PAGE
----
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New project hopes to turn Southwest from concrete jungle to urban oasis

Southwest_Information_025The Southwest residence area of the University of Massachusetts has been called a concrete jungle by students for years, but that wilderness is now planned to turn from barren cityscape to college metropolis, ripe with vegetation.

Trees and plants will bloom in Southwest starting in June, marking the beginning of planned new aesthetics for the largest residential area on campus. The Southwest outdoor concourse will be landscaped with various trees, pathways, plants and new ground materials to create a fresh environment, making it similar to the greener residential areas on campus.

The $12 million project, funded by state bonds, is being directed by Bruce Thomas of the University of Massachusetts and the Stephen Stimson Associates, Landscape Architects of Falmouth, Mass.

Thomas said he hopes the final results of the concourse will be a more visually pleasing, environmentally sustainable Southwest. He said he hopes “to improve the tired plant materials and hardscape, to create a more contemporary and sustainable environment that embodies the Pioneer Valley, to create user friendly spaces and to install a landscape as a classroom.”

Southwest houses 5,000 students in 16 buildings, including five towers, each reaching over 20 floors. There are also 11 low-rise buildings in the residential area. The project’s planners hope the low-rises will provide a greener view of campus for the fall of 2010. Though the current concrete standing buildings will stay intact, new lush gardens and plants will give way to what the planners believe will be a new appreciation for nature in an urban environment.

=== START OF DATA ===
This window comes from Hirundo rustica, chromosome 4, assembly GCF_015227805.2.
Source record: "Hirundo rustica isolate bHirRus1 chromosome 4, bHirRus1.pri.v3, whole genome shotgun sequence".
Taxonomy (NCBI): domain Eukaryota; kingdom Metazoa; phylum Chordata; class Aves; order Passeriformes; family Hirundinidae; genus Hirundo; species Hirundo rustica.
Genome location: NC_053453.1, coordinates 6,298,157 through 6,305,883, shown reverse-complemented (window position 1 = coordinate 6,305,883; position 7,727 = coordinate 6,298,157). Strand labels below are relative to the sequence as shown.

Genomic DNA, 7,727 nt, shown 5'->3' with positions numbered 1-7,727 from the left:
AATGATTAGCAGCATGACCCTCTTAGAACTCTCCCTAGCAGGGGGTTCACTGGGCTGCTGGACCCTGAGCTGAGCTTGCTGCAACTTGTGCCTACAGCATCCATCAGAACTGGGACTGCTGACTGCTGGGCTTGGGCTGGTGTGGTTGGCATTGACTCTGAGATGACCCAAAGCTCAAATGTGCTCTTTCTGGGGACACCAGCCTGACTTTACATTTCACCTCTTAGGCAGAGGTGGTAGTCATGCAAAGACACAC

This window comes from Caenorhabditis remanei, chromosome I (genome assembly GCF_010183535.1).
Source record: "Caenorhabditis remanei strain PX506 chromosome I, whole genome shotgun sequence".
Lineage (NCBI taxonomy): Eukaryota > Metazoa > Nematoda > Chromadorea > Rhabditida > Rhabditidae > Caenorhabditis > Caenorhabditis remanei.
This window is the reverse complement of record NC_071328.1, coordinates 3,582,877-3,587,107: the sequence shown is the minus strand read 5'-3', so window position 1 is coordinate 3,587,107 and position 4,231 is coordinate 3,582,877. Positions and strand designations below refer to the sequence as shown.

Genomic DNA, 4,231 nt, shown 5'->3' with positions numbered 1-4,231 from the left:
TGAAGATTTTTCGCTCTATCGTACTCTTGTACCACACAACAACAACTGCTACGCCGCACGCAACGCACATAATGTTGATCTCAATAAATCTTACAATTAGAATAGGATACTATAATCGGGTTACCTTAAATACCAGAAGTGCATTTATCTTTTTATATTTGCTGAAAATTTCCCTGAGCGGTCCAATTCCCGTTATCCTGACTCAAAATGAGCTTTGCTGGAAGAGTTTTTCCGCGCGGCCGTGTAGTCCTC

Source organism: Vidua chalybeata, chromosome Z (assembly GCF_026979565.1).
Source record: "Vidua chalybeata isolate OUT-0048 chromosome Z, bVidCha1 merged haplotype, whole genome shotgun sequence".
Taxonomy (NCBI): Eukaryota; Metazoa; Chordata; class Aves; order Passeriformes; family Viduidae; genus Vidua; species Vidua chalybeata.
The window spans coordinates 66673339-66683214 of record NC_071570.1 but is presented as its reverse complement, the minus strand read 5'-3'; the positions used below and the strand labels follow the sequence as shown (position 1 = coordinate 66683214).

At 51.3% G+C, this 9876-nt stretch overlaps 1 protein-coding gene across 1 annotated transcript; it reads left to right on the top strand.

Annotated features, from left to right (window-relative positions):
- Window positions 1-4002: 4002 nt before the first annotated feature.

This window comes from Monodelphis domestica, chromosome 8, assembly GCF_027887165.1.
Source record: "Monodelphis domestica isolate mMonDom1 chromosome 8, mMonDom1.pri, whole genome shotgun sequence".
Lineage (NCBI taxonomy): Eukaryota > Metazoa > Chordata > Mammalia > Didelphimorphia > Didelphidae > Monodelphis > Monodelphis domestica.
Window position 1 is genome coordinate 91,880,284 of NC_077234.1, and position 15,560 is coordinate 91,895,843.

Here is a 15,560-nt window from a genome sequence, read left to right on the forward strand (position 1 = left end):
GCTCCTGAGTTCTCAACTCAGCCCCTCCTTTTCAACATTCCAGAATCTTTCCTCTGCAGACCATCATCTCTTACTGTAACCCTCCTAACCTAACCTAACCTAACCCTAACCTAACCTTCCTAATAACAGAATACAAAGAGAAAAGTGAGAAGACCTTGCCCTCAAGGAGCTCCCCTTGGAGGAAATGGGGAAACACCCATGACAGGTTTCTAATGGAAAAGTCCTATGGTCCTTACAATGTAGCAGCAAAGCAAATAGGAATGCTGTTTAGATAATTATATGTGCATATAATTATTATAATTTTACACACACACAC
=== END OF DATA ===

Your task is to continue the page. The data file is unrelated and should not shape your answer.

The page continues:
The new concourse landscape is expected to be complete by the end of the upcoming summer. Thomas stated he feels students will come to appreciate the setting of Southwest more and enjoy their surroundings to a greater extent than Southwest currently facilitates.

“It’s a nicer environment to live and learn. It is about the quality of life in Southwest,” he said. “Southwest is getting old and tired, it’s just plants and trees that will revitalize.”

The Berkshire Dining Commons has a poster on display depicting the landscaping plans, though word about the upcoming renovations has not been widely discussed.

Annie Oakman, a UMass freshman and Melville resident, said she believes the new nature will help make Southwest a more appealing spot.

“I think it’ll help Southwest right now, it will be appealing to prospective students,” she said.

Anastasia Zolides a freshman Patterson resident said she feels the development will alleviate what she sees as Southwest’s current sparseness.

“With new vegetation it will be more welcoming,” she said. “It’s barren right now, it will make it feel more clean.”

Sam Billings, a UMass student who researched the concourse for a sustainable agriculture project last semester was at first skeptical of the amount of money being used to update Southwest. After studying the plans, however, he believes the renovations will realistically improve quality of life for students in Southwest.

“Southwest has so much concrete and brick everywhere,” he said. “After living there for five semesters, I know how dreary, windy and brutally cold or hot it can be depending on the season.  Aside from aesthetics, which is enormously overlooked when considering quality of life, the trees and infrastructure will help break up the wind, and thereby the cold in the winter and provide shade in summer.”

Billings said he wishes there had been more opportunity for student involvement in the development.

“The students should be involved, they’re going to be the ones living there, and I know so many that know an awful lot about planting and growing food,” he said. “However, since the project is in the summer, and the university has a professional crew prepared, I don’t think that will be much of an option – especially since there are strict time requirements.”

Billings described how he felt student involvement could have been incorporated in the project. “With $12 million, one would like to imagine that as an agricultural school, some agricultural, horticultural, permacultural, pharmacultural students and or faculty could have been involved in producing some low-maintenance food [with vegetation].”

The project was initiated in Nov., 2008. Most Southwest residents will not see the progress this summer, but in the fall semester there will be major changes and improvements for the Southwest area and prospective students.

Chelsea Whitton can be reached at cwhitton@student.umass.edu.

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